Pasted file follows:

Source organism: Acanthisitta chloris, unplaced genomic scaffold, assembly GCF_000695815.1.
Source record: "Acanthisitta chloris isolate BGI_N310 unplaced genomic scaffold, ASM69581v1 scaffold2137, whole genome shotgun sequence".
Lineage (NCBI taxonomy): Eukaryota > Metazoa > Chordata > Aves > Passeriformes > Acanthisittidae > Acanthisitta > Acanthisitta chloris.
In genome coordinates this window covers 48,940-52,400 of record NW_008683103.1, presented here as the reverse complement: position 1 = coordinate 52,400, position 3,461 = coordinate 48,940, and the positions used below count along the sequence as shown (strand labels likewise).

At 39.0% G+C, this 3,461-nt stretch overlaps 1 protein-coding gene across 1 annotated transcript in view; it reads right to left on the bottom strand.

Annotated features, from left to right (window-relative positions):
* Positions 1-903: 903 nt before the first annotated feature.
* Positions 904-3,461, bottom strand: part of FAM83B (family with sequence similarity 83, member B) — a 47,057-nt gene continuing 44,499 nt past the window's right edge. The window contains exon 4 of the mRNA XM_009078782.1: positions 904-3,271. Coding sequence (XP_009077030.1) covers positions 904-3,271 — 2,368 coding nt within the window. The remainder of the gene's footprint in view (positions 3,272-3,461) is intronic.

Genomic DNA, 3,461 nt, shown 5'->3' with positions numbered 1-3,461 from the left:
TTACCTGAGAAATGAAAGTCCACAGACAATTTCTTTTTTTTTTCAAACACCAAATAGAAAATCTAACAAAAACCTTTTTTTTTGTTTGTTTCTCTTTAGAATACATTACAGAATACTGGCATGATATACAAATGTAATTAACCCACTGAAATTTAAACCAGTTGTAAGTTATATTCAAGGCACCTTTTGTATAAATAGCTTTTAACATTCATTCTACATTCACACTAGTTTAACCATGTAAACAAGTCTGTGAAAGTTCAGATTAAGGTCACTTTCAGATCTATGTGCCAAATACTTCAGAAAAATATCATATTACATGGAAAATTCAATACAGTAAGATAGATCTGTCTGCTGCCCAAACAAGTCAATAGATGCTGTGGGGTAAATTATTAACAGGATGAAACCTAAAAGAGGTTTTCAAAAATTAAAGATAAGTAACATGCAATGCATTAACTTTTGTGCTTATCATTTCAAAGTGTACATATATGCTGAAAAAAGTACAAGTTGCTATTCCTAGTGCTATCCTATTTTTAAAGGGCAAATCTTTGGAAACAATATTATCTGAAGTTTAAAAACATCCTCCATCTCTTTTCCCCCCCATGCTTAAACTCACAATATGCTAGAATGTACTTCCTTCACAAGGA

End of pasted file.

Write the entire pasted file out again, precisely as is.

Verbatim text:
Source organism: Acanthisitta chloris, unplaced genomic scaffold, assembly GCF_000695815.1.
Source record: "Acanthisitta chloris isolate BGI_N310 unplaced genomic scaffold, ASM69581v1 scaffold2137, whole genome shotgun sequence".
Lineage (NCBI taxonomy): Eukaryota > Metazoa > Chordata > Aves > Passeriformes > Acanthisittidae > Acanthisitta > Acanthisitta chloris.
In genome coordinates this window covers 48,940-52,400 of record NW_008683103.1, presented here as the reverse complement: position 1 = coordinate 52,400, position 3,461 = coordinate 48,940, and the positions used below count along the sequence as shown (strand labels likewise).

At 39.0% G+C, this 3,461-nt stretch overlaps 1 protein-coding gene across 1 annotated transcript in view; it reads right to left on the bottom strand.

Annotated features, from left to right (window-relative positions):
* Positions 1-903: 903 nt before the first annotated feature.
* Positions 904-3,461, bottom strand: part of FAM83B (family with sequence similarity 83, member B) — a 47,057-nt gene continuing 44,499 nt past the window's right edge. The window contains exon 4 of the mRNA XM_009078782.1: positions 904-3,271. Coding sequence (XP_009077030.1) covers positions 904-3,271 — 2,368 coding nt within the window. The remainder of the gene's footprint in view (positions 3,272-3,461) is intronic.

Genomic DNA, 3,461 nt, shown 5'->3' with positions numbered 1-3,461 from the left:
TTACCTGAGAAATGAAAGTCCACAGACAATTTCTTTTTTTTTTCAAACACCAAATAGAAAATCTAACAAAAACCTTTTTTTTTGTTTGTTTCTCTTTAGAATACATTACAGAATACTGGCATGATATACAAATGTAATTAACCCACTGAAATTTAAACCAGTTGTAAGTTATATTCAAGGCACCTTTTGTATAAATAGCTTTTAACATTCATTCTACATTCACACTAGTTTAACCATGTAAACAAGTCTGTGAAAGTTCAGATTAAGGTCACTTTCAGATCTATGTGCCAAATACTTCAGAAAAATATCATATTACATGGAAAATTCAATACAGTAAGATAGATCTGTCTGCTGCCCAAACAAGTCAATAGATGCTGTGGGGTAAATTATTAACAGGATGAAACCTAAAAGAGGTTTTCAAAAATTAAAGATAAGTAACATGCAATGCATTAACTTTTGTGCTTATCATTTCAAAGTGTACATATATGCTGAAAAAAGTACAAGTTGCTATTCCTAGTGCTATCCTATTTTTAAAGGGCAAATCTTTGGAAACAATATTATCTGAAGTTTAAAAACATCCTCCATCTCTTTTCCCCCCCATGCTTAAACTCACAATATGCTAGAATGTACTTCCTTCACAAGGA